Objective: The study examined the availability and characteristics of assertive community treatment (ACT) programs across mental health treatment facilities in the United States. Methods: Prevalence and correlates of facilities that reported offering ACT, broadly defined as intensive community services for serious mental illness provided by multidisciplinary teams in the clients' natural settings and including both ACT and "ACT-like" programs, were examined by using data from the National Mental Health Services Survey. Availability of services essential to the ACT model in these facilities was also examined. Results: Of the 12,826 surveyed facilities, 13.4% reported offering ACT, with significant variability among states. Of the facilities with ACT, 19.2% reported offering all core ACT services. Few facilities offered peer support, employment, and housing services. Compared with programs at facilities that did not offer all core ACT services, facilities with ACT programs that offered these services had higher odds of being publicly owned (odds ratio [OR]=2.12, 95% confidence interval [CI]=1.64-2.74) and of receiving federal (OR=3.60, CI=2.17-5.98) or grant funding (OR=1.87, CI=1.45-2.41). Facilities with ACT that offered all core services also had higher odds of offering other services important to individuals with serious mental disorders. Conclusions: Substantial differences existed in availability of ACT and ACT-like programs among states, with evidence of a large unmet need overall, even when a very broad and inclusive definition of ACT was used. Few ACT programs offered all core services. Legislative, administrative, and funding differences may explain some of the variability.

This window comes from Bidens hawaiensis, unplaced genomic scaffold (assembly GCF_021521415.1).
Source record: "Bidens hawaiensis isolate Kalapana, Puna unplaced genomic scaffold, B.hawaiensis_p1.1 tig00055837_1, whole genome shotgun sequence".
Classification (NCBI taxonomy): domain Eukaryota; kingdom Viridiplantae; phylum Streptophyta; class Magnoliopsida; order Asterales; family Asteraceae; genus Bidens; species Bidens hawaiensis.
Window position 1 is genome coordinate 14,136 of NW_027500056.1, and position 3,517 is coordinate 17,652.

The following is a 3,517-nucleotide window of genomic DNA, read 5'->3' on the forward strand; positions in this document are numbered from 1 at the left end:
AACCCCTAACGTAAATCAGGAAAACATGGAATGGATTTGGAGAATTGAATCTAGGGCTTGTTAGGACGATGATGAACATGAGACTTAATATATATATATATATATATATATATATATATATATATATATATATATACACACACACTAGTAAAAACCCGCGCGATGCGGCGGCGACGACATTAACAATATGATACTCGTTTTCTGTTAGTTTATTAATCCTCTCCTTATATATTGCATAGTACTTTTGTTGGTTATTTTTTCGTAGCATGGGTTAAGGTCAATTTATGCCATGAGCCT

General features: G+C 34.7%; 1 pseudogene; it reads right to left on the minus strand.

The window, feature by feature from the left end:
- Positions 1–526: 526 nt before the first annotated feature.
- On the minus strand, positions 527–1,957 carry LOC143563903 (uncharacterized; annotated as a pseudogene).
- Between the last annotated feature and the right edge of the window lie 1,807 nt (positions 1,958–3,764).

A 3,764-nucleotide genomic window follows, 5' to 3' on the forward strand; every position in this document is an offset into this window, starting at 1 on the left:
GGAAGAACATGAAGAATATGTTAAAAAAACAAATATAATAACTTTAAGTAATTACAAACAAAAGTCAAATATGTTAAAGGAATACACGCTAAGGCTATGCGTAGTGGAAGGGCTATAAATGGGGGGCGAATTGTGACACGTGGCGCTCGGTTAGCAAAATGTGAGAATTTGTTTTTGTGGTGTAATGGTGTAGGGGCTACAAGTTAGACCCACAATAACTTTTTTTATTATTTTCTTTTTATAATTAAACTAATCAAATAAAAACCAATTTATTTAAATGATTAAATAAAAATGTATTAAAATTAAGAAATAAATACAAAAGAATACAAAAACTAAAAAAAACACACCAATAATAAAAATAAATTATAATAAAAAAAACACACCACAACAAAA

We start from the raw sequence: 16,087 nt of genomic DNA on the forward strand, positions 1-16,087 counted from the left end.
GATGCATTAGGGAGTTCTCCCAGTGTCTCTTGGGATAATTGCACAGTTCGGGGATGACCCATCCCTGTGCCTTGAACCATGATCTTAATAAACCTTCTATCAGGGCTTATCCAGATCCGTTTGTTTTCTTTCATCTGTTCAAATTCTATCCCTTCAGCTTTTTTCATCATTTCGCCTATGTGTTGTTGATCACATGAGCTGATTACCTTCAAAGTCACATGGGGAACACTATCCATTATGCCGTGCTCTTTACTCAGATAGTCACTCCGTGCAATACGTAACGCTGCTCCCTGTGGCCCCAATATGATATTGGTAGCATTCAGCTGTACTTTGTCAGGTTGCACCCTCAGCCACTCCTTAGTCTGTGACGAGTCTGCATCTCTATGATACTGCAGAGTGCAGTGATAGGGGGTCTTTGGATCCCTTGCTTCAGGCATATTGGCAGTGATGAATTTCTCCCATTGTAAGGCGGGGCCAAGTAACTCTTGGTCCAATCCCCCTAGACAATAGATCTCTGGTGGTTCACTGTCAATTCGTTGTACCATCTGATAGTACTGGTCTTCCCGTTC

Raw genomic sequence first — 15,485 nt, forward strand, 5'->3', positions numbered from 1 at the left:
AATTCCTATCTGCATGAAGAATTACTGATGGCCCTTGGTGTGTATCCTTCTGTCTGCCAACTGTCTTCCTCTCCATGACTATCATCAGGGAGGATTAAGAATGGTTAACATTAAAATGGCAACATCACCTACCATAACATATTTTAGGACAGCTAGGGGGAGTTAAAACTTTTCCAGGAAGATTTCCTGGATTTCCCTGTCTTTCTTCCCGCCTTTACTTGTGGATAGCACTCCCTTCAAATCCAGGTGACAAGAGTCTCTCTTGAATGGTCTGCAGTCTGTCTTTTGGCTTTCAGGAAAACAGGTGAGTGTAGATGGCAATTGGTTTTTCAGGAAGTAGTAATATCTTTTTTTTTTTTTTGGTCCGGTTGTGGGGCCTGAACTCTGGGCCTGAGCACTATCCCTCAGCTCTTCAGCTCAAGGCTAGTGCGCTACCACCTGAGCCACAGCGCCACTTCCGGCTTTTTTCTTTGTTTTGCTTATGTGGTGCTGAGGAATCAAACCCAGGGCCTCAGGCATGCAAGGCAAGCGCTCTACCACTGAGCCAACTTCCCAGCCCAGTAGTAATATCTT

ASJC Scopus subject areas
- Psychiatry and Mental health